Masai Ujiri has a message for those who sit on the edge of their seat, hanging on every notification on their phones.
“The trade deadline is for [media; fans], to be honest,” said the Raptors president in his first comments after sitting on the sidelines for most of the February 8 deadline. “It’s a bunch of BS. Everybody thinks you are so busy, but really you are waiting on calls on your phone.
“It’s not that crazy in my opinion, but it can get crazy for like 15 minutes. That’s just the way it is. Everybody seems so tensed up, but it’s really not like that. If you’re involved in something and you’re working on it, then yes. Other than that, yesterday for like five hours we were quiet.”
The Raptors only move was trading away Bruno Caboclo, the 20th pick of the 2014 draft, to the Sacramento Kings for Malachi Richardson, the No.22 pick of the 2016 draft. Both players are still development projects, but Ujiri said trading Caboclo – a pending free agent – was an acknowledgement that his development was likely stalled here in Toronto as other young wing players passed him on the depth chart. Richardson projects as a cheap depth piece with some upside, a low risk move.
Other teams were taking wild risks at the deadline, specifically the Cleveland Cavaliers who shipped out six rotation players and a first-round pick to add four rotation players with an aim of shifting their trajectory from a team that has lost 13 out of their past 20 games and consistently been one of the worst defensive teams in the NBA.
Ujiri says Cleveland’s burst of activity, doesn’t change his outlook on the Cavaliers’ prospects. The presence of James makes them a threat, regardless of their regular-season record or the talent surrounding him.
“In my opinion they still have one of the best players in the world and whether they had the old team or this team, I feel it’s the same,” Ujiri said. “He’s the constant. That’s the way I feel about it.”
The Raptors could get busier now even with the trade deadline in the rearview mirror as the focus shifts to the buyout market, where players seeking to get out of the remaining term on their contract have to do it by March 1 if they want to be eligible for the playoff roster of another team.
“This is the NBA and the reality of the NBA is we are built around chaos and drama,” said Ujiri. “We deal with it every day and more drama is coming.
“There is plenty more drama coming and we have to deal with it.”
There would be nothing more dramatic from a Raptors point of view than a reunion with Vince Carter, who is playing out the string on a one-year deal with the Sacramento Kings. Carter is one of several players that the Raptors have considered as a potential addition should they become available.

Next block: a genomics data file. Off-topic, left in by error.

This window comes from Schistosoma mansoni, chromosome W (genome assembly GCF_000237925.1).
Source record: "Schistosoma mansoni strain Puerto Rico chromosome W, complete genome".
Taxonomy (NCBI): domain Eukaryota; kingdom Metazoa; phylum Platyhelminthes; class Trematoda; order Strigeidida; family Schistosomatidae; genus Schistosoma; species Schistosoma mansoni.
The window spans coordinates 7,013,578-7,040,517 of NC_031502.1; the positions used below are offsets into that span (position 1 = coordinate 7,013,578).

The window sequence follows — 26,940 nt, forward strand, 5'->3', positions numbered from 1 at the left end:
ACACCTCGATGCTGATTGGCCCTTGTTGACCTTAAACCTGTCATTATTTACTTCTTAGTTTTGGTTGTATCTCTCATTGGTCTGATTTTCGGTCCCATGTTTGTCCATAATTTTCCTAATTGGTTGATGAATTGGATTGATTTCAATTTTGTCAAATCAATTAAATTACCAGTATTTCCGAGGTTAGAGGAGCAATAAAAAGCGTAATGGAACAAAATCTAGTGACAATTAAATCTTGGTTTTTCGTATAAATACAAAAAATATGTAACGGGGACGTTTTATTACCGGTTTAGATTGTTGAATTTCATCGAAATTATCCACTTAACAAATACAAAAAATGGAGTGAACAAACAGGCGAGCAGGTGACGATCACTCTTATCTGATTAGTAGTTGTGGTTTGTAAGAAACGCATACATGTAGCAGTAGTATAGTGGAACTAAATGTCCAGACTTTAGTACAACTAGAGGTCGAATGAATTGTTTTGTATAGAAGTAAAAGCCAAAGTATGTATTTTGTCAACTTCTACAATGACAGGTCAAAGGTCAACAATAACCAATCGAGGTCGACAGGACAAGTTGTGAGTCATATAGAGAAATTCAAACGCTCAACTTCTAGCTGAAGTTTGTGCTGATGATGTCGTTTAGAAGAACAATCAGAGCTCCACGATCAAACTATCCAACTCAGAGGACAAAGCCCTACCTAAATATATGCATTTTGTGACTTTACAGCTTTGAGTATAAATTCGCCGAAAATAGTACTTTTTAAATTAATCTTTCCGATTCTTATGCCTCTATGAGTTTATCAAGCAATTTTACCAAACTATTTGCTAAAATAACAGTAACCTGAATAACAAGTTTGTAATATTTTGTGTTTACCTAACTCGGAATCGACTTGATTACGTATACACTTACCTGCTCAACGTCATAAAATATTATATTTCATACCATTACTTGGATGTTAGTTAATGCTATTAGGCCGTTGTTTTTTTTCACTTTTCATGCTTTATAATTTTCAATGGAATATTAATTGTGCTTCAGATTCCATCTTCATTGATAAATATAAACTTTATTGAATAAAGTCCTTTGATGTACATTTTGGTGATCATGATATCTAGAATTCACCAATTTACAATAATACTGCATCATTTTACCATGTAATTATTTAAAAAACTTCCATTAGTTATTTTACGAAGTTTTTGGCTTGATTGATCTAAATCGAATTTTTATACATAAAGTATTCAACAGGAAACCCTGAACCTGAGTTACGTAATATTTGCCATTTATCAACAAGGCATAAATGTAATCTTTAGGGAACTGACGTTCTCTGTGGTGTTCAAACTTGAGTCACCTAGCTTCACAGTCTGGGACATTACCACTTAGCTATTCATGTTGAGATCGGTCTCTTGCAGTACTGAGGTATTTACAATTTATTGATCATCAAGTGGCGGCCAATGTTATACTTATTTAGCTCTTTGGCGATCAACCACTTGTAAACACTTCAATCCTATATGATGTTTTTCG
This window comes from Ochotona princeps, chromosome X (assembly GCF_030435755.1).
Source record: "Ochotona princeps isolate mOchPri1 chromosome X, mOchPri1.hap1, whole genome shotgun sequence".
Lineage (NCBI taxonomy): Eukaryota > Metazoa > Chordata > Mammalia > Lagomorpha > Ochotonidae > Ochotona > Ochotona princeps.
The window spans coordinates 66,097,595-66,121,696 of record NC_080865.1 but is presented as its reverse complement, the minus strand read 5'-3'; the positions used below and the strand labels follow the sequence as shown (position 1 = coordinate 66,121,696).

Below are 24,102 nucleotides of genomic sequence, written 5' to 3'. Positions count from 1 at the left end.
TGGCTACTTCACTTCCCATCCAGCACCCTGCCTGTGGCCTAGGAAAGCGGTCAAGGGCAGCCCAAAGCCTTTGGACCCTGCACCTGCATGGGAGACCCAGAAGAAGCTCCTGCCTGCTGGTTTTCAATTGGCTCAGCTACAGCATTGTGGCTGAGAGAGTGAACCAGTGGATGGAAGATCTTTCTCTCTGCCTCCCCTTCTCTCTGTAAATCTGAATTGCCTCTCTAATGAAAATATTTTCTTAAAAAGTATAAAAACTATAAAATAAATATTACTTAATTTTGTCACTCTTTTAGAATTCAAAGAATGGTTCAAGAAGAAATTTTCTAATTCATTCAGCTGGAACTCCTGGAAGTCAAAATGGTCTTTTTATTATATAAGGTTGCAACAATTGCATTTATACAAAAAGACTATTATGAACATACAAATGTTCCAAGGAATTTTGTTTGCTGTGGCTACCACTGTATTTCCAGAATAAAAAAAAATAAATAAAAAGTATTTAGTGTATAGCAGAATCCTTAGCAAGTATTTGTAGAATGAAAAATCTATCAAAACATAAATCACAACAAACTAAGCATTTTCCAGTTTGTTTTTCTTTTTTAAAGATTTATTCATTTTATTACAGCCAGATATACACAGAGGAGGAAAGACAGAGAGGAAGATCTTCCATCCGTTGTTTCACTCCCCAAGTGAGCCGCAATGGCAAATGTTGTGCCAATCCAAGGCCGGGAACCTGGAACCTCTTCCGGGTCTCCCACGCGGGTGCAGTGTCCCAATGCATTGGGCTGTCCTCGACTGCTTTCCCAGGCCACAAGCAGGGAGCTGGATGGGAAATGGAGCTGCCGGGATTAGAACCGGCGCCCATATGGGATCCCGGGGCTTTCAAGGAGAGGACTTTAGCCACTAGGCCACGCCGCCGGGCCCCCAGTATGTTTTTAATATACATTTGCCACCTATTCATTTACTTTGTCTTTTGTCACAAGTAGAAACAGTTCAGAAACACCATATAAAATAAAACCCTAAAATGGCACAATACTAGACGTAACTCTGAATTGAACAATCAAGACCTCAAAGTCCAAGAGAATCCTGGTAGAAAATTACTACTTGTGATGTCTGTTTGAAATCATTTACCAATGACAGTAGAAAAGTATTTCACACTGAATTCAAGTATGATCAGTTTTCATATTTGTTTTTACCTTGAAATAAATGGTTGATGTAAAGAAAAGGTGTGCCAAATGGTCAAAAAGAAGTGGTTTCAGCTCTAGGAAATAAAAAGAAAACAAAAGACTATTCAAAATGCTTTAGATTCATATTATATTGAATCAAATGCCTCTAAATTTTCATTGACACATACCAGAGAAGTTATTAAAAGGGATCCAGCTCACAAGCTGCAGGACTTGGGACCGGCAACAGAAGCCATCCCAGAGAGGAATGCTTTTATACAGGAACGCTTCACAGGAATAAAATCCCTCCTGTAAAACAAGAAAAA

League rules prevent Ujiri from commenting on players still under contract with other teams, but the Raptors have been looking at a range of possibilities for weeks now, including the risks and rewards of repatriating Carter.
According to sources, the likelihood of the Raptors doing something with Carter has cooled somewhat – he’s judged best suited to an occasional role at this point, and depth isn’t among the Raptors short-list of issues at the moment. Given the choice, the Raptors would likely have more interest in Channing Frye — traded by Cleveland to the Los Angeles Lakers – as an example.
Toronto hasn’t zeroed in on one particular solution for a team that most would agree could use some additional perimeter threats and ideally, some recent playoff experience.
“We made a list yesterday, but I can’t tell you. I’m not allowed to mention names anyways, but it’s open,” Ujiri said. “I think there are going to be a couple of surprises. You never know and there are a couple of obvious names that are out there. We’ll see we’ll continue to discuss with our coaches and we’ll see what we need.”
Ujiri said that the Raptors won’t limit their search to NBA players and could look at players in Europe who might have NBA escape clauses in their deals.
But unlike a year ago when the Raptors were headed into the All-Star break having lost 11 of the previous 15 games with both DeMar DeRozan and Kyle Lowry advocating publicly for a shake up, the Raptors have benefitted this season from calm and continuity.
“The one thing I’ll say is it’s a process for us. I keep saying this and I know it’s old for everybody, but it’s a growing process,” said Ujiri. “We have to figure out how to fix as we go and some of these fixes are not immediate and there’s some impact on our team where, yes, you can get help and there’s sometimes where that help is not necessarily that positive. Between now and then I think we’ll make that judgment.”